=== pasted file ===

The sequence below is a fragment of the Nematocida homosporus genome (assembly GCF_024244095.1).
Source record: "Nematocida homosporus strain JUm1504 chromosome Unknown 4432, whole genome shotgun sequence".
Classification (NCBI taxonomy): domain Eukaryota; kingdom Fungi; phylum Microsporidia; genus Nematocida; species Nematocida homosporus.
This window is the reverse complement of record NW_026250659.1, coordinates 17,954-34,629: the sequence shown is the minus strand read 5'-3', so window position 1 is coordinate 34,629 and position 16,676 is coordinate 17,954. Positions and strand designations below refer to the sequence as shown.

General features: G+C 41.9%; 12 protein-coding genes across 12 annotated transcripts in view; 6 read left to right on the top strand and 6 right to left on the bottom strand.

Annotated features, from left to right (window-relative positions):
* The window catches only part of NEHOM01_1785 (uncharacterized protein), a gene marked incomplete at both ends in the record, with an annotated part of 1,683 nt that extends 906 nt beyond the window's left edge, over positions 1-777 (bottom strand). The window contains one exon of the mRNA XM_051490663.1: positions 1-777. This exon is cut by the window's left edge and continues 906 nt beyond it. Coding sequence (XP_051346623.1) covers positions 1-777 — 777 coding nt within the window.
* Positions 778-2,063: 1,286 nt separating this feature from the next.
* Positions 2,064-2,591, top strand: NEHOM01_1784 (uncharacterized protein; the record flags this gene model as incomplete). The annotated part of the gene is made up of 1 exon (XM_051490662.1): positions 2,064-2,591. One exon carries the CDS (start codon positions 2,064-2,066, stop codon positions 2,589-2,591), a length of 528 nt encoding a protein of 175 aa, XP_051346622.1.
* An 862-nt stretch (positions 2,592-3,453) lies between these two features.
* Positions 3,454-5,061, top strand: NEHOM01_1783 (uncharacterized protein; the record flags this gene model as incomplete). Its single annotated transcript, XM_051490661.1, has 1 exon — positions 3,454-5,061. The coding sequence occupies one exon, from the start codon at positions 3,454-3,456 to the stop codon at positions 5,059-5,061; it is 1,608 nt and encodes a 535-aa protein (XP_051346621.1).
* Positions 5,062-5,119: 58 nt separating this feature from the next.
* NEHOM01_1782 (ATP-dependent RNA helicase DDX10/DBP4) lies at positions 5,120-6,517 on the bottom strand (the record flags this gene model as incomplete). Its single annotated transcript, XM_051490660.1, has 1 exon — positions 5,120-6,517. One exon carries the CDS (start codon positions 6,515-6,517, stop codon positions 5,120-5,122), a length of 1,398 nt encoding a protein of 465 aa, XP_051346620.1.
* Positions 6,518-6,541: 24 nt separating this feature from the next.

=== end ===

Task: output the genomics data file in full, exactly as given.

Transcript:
The sequence below is a fragment of the Nematocida homosporus genome (assembly GCF_024244095.1).
Source record: "Nematocida homosporus strain JUm1504 chromosome Unknown 4432, whole genome shotgun sequence".
Classification (NCBI taxonomy): domain Eukaryota; kingdom Fungi; phylum Microsporidia; genus Nematocida; species Nematocida homosporus.
This window is the reverse complement of record NW_026250659.1, coordinates 17,954-34,629: the sequence shown is the minus strand read 5'-3', so window position 1 is coordinate 34,629 and position 16,676 is coordinate 17,954. Positions and strand designations below refer to the sequence as shown.

General features: G+C 41.9%; 12 protein-coding genes across 12 annotated transcripts in view; 6 read left to right on the top strand and 6 right to left on the bottom strand.

Annotated features, from left to right (window-relative positions):
* The window catches only part of NEHOM01_1785 (uncharacterized protein), a gene marked incomplete at both ends in the record, with an annotated part of 1,683 nt that extends 906 nt beyond the window's left edge, over positions 1-777 (bottom strand). The window contains one exon of the mRNA XM_051490663.1: positions 1-777. This exon is cut by the window's left edge and continues 906 nt beyond it. Coding sequence (XP_051346623.1) covers positions 1-777 — 777 coding nt within the window.
* Positions 778-2,063: 1,286 nt separating this feature from the next.
* Positions 2,064-2,591, top strand: NEHOM01_1784 (uncharacterized protein; the record flags this gene model as incomplete). The annotated part of the gene is made up of 1 exon (XM_051490662.1): positions 2,064-2,591. One exon carries the CDS (start codon positions 2,064-2,066, stop codon positions 2,589-2,591), a length of 528 nt encoding a protein of 175 aa, XP_051346622.1.
* An 862-nt stretch (positions 2,592-3,453) lies between these two features.
* Positions 3,454-5,061, top strand: NEHOM01_1783 (uncharacterized protein; the record flags this gene model as incomplete). Its single annotated transcript, XM_051490661.1, has 1 exon — positions 3,454-5,061. The coding sequence occupies one exon, from the start codon at positions 3,454-3,456 to the stop codon at positions 5,059-5,061; it is 1,608 nt and encodes a 535-aa protein (XP_051346621.1).
* Positions 5,062-5,119: 58 nt separating this feature from the next.
* NEHOM01_1782 (ATP-dependent RNA helicase DDX10/DBP4) lies at positions 5,120-6,517 on the bottom strand (the record flags this gene model as incomplete). Its single annotated transcript, XM_051490660.1, has 1 exon — positions 5,120-6,517. One exon carries the CDS (start codon positions 6,515-6,517, stop codon positions 5,120-5,122), a length of 1,398 nt encoding a protein of 465 aa, XP_051346620.1.
* Positions 6,518-6,541: 24 nt separating this feature from the next.